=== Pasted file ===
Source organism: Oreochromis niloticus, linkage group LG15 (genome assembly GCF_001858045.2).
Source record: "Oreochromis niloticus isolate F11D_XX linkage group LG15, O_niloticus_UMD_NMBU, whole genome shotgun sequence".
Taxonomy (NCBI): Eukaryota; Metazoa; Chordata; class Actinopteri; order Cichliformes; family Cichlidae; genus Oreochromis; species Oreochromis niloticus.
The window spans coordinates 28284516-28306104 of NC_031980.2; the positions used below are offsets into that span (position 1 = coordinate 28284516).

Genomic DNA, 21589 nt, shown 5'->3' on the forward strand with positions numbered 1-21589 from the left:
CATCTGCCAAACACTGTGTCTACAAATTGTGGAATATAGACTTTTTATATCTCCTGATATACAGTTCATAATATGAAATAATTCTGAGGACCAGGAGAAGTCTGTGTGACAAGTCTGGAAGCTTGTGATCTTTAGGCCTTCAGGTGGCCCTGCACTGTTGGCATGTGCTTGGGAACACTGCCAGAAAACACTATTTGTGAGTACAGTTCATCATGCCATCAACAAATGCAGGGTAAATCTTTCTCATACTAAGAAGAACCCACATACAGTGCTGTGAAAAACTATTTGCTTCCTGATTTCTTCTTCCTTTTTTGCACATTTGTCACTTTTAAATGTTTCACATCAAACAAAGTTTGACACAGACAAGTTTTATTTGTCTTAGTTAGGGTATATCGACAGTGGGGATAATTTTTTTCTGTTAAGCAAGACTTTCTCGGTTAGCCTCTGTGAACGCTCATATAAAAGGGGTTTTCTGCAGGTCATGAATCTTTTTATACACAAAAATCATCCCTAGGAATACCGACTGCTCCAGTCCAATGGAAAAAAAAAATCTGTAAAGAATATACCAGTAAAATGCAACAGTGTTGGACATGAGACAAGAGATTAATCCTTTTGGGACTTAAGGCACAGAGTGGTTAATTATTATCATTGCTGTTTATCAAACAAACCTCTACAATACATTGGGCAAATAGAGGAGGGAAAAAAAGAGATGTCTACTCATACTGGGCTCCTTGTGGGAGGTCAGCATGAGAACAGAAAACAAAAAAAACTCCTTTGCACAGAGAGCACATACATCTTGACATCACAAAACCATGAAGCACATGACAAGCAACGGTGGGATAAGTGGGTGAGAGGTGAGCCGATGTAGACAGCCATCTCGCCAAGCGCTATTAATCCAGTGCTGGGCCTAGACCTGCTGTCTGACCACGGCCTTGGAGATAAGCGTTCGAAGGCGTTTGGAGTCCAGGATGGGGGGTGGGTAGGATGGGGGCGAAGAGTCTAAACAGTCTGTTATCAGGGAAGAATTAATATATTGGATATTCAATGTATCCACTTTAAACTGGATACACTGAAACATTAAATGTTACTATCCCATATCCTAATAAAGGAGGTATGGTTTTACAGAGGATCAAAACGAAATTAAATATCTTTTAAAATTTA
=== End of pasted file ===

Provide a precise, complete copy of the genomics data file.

Source organism: Oreochromis niloticus, linkage group LG15 (genome assembly GCF_001858045.2).
Source record: "Oreochromis niloticus isolate F11D_XX linkage group LG15, O_niloticus_UMD_NMBU, whole genome shotgun sequence".
Taxonomy (NCBI): Eukaryota; Metazoa; Chordata; class Actinopteri; order Cichliformes; family Cichlidae; genus Oreochromis; species Oreochromis niloticus.
The window spans coordinates 28284516-28306104 of NC_031980.2; the positions used below are offsets into that span (position 1 = coordinate 28284516).

Genomic DNA, 21589 nt, shown 5'->3' on the forward strand with positions numbered 1-21589 from the left:
CATCTGCCAAACACTGTGTCTACAAATTGTGGAATATAGACTTTTTATATCTCCTGATATACAGTTCATAATATGAAATAATTCTGAGGACCAGGAGAAGTCTGTGTGACAAGTCTGGAAGCTTGTGATCTTTAGGCCTTCAGGTGGCCCTGCACTGTTGGCATGTGCTTGGGAACACTGCCAGAAAACACTATTTGTGAGTACAGTTCATCATGCCATCAACAAATGCAGGGTAAATCTTTCTCATACTAAGAAGAACCCACATACAGTGCTGTGAAAAACTATTTGCTTCCTGATTTCTTCTTCCTTTTTTGCACATTTGTCACTTTTAAATGTTTCACATCAAACAAAGTTTGACACAGACAAGTTTTATTTGTCTTAGTTAGGGTATATCGACAGTGGGGATAATTTTTTTCTGTTAAGCAAGACTTTCTCGGTTAGCCTCTGTGAACGCTCATATAAAAGGGGTTTTCTGCAGGTCATGAATCTTTTTATACACAAAAATCATCCCTAGGAATACCGACTGCTCCAGTCCAATGGAAAAAAAAAATCTGTAAAGAATATACCAGTAAAATGCAACAGTGTTGGACATGAGACAAGAGATTAATCCTTTTGGGACTTAAGGCACAGAGTGGTTAATTATTATCATTGCTGTTTATCAAACAAACCTCTACAATACATTGGGCAAATAGAGGAGGGAAAAAAAGAGATGTCTACTCATACTGGGCTCCTTGTGGGAGGTCAGCATGAGAACAGAAAACAAAAAAAACTCCTTTGCACAGAGAGCACATACATCTTGACATCACAAAACCATGAAGCACATGACAAGCAACGGTGGGATAAGTGGGTGAGAGGTGAGCCGATGTAGACAGCCATCTCGCCAAGCGCTATTAATCCAGTGCTGGGCCTAGACCTGCTGTCTGACCACGGCCTTGGAGATAAGCGTTCGAAGGCGTTTGGAGTCCAGGATGGGGGGTGGGTAGGATGGGGGCGAAGAGTCTAAACAGTCTGTTATCAGGGAAGAATTAATATATTGGATATTCAATGTATCCACTTTAAACTGGATACACTGAAACATTAAATGTTACTATCCCATATCCTAATAAAGGAGGTATGGTTTTACAGAGGATCAAAACGAAATTAAATATCTTTTAAAATTTA